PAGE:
8.8 billion planets like Earth

The Milky Way is very vast, but eventually we may not be as alone as we thought. A recent study shows that our galaxy hosts many planets of approximately the same magnitude as the Earth, orbiting around stars similar to the Sun and found in the so-called "Goldilocks area," a space too hot or too cold for can fulfill the necessary conditions for life.

Astronomers have calculated for the first time, with NASA's Kepler telescope, that only in our galaxy there are over 8.8 billion Earth-like planets in a life-friendly area. The study was published in the journal "Proceedings of the National Academy of Science". That would mean that there are 8.8 billion chances that one of these planets will host life, that is, more likely than the current Earth population: "It means that only in the Milky Way is about 8.8 billion throws of the biological dice," said Geoffrey Marcy, one of the authors of the study.

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Researchers say the next step will be to examine the atmospheres of these planets with the help of very powerful telescopes that will be built in the near future. They will provide information about their life-saving potential. "This discovery also raises the following question: if we are not alone in the galaxy, then why is this pressing silence from potential advanced civilizations?" Says Geoffrey Marcy.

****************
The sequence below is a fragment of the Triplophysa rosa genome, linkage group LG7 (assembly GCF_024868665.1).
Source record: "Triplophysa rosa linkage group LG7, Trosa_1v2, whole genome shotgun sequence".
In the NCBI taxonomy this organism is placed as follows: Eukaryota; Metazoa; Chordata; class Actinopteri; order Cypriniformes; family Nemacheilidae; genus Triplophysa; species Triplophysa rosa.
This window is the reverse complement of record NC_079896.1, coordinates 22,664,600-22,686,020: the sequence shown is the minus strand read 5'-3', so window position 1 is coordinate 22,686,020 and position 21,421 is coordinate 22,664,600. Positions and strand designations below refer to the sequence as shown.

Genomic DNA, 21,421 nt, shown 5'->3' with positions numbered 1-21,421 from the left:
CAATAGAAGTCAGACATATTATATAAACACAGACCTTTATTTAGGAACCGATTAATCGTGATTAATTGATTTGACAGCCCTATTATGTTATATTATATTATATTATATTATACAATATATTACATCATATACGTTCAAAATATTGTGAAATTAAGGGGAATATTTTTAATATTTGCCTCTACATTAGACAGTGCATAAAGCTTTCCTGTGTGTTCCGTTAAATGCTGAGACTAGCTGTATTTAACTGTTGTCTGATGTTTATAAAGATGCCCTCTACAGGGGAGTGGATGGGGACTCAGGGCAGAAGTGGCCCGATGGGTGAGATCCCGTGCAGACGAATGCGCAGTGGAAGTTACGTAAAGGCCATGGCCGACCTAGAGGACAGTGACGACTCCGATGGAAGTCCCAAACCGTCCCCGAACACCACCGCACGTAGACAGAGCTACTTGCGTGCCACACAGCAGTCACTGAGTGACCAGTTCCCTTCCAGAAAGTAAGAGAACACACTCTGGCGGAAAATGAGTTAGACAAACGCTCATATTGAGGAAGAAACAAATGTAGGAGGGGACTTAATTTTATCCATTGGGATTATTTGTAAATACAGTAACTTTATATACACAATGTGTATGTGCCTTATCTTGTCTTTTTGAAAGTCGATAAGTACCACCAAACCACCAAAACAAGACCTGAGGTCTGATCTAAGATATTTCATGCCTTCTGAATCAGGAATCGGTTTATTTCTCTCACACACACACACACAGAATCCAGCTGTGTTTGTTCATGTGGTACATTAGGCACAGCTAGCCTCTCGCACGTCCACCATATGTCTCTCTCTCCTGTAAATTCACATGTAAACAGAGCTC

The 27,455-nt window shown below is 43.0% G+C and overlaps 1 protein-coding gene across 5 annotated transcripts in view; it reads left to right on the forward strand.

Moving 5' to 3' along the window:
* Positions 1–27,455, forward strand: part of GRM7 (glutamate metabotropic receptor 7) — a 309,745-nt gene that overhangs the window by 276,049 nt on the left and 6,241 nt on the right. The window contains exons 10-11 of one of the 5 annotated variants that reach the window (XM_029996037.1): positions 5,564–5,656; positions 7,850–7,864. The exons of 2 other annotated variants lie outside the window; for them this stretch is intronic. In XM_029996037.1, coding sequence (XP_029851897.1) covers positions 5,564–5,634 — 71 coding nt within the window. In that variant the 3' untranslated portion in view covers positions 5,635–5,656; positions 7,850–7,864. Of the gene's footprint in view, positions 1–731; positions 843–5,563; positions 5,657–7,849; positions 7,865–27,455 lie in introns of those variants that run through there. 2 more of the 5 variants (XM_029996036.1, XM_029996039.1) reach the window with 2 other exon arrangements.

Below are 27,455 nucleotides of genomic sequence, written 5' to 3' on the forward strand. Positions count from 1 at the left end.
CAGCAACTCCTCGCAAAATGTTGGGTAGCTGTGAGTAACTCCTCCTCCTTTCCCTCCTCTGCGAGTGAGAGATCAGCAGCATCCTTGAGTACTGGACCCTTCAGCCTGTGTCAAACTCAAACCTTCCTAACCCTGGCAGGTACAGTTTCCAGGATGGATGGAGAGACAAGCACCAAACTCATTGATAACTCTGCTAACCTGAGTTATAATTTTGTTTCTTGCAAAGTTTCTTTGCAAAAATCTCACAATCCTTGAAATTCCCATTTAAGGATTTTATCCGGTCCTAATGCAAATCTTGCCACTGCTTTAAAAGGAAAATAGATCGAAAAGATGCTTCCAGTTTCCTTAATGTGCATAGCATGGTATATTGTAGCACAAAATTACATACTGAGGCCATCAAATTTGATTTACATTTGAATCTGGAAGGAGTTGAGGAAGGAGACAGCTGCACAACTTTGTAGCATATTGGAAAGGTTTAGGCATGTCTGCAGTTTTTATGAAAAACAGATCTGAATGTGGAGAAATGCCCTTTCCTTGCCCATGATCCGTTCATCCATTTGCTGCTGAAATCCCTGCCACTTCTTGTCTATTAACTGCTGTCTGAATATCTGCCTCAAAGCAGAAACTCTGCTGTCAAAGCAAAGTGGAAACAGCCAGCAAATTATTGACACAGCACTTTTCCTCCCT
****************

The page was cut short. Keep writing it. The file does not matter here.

According to observations made with the Kepler telescope (now disbanded) for four years, in the Milky Way, one in five stars is similar to the Sun in size, color and age. Also around them are Earth-sized planets that are in a favorable area of ​​life. For the first time, scientists have calculated, not estimated, how many of the Sun-like stars have Earth-like planets: 22%, with an error rate of 8%. This percentage is still provisional because there is still a lot of data to analyze. "There are around 200 billion stars in our galaxy, of which 40-50 billion Sun-like, meaning 8.8 billion stars could have planets. According to these results, the nearest planet of this kind could be at a distance of 70 trillion miles from Terra, "said Geoffrey Marcy.

A previous study found that 15% of red dwarfs have Earth-like planets located in the Goldilocks area. "If we collect all these figures, we have a total of approximately 40 billion planets of the right size and located in areas favorable to life," concluded Marcy.

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